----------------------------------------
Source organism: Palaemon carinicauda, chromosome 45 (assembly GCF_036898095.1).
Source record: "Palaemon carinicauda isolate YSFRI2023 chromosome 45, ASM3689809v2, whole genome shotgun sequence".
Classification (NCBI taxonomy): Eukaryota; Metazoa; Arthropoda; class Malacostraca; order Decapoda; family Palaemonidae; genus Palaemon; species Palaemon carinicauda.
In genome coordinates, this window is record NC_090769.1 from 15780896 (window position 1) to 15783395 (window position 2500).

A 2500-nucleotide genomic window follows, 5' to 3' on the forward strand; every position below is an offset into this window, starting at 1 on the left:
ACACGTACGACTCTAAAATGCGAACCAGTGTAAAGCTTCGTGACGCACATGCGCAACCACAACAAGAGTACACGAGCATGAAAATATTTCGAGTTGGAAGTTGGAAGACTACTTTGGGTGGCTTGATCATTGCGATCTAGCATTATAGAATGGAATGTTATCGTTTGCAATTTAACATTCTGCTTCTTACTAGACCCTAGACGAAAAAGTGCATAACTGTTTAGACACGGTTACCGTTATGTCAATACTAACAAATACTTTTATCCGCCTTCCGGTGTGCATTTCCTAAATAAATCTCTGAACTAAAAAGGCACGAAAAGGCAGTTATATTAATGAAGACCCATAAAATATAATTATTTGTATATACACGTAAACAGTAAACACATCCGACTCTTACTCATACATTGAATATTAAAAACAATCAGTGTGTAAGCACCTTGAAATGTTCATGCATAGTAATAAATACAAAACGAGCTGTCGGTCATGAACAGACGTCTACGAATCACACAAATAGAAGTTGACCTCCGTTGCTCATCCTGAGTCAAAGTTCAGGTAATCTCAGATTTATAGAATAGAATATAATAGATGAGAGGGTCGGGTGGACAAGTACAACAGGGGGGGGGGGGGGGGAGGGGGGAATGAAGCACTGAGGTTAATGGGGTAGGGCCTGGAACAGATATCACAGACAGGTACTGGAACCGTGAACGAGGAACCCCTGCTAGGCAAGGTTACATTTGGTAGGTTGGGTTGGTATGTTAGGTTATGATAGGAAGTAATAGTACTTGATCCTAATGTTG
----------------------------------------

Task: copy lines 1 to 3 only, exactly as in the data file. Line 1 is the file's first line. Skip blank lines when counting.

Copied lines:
Source organism: Palaemon carinicauda, chromosome 45 (assembly GCF_036898095.1).
Source record: "Palaemon carinicauda isolate YSFRI2023 chromosome 45, ASM3689809v2, whole genome shotgun sequence".
Classification (NCBI taxonomy): Eukaryota; Metazoa; Arthropoda; class Malacostraca; order Decapoda; family Palaemonidae; genus Palaemon; species Palaemon carinicauda.